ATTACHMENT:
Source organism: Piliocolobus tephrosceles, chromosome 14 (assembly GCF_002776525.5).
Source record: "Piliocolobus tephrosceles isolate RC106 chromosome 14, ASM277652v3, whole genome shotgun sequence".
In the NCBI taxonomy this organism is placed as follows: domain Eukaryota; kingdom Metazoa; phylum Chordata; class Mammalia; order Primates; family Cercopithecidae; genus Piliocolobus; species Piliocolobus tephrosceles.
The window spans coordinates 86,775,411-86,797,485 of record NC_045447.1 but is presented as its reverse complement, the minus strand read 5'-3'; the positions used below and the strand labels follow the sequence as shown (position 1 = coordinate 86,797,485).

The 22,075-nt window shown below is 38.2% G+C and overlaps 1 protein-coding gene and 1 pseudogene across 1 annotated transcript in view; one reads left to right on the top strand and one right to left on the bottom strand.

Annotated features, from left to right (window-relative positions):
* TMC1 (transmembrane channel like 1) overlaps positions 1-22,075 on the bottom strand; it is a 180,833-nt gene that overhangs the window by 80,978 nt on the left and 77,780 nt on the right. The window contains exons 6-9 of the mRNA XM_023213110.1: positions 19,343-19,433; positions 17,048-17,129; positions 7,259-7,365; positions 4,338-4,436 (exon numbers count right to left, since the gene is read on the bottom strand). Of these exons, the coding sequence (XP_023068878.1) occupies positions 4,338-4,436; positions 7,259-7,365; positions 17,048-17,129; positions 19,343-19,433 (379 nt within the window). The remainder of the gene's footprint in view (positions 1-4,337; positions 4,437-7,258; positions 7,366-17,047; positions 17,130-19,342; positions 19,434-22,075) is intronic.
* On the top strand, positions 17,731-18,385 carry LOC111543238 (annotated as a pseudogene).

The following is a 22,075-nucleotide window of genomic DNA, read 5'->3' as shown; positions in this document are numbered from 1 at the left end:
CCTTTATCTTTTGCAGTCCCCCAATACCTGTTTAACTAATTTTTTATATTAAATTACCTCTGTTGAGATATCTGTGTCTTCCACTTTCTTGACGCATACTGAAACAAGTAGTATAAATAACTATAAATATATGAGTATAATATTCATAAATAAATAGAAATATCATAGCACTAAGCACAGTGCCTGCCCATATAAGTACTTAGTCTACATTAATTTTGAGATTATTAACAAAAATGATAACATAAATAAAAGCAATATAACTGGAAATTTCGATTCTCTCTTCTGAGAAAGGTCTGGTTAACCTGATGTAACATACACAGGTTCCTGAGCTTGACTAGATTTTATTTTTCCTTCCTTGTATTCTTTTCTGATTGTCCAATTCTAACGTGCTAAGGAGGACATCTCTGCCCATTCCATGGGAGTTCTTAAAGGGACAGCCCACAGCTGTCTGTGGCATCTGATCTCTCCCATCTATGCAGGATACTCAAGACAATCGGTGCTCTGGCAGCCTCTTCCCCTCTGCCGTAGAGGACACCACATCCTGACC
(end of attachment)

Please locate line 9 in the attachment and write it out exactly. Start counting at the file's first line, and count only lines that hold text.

The following is a 22,075-nucleotide window of genomic DNA, read 5'->3' as shown; positions in this document are numbered from 1 at the left end: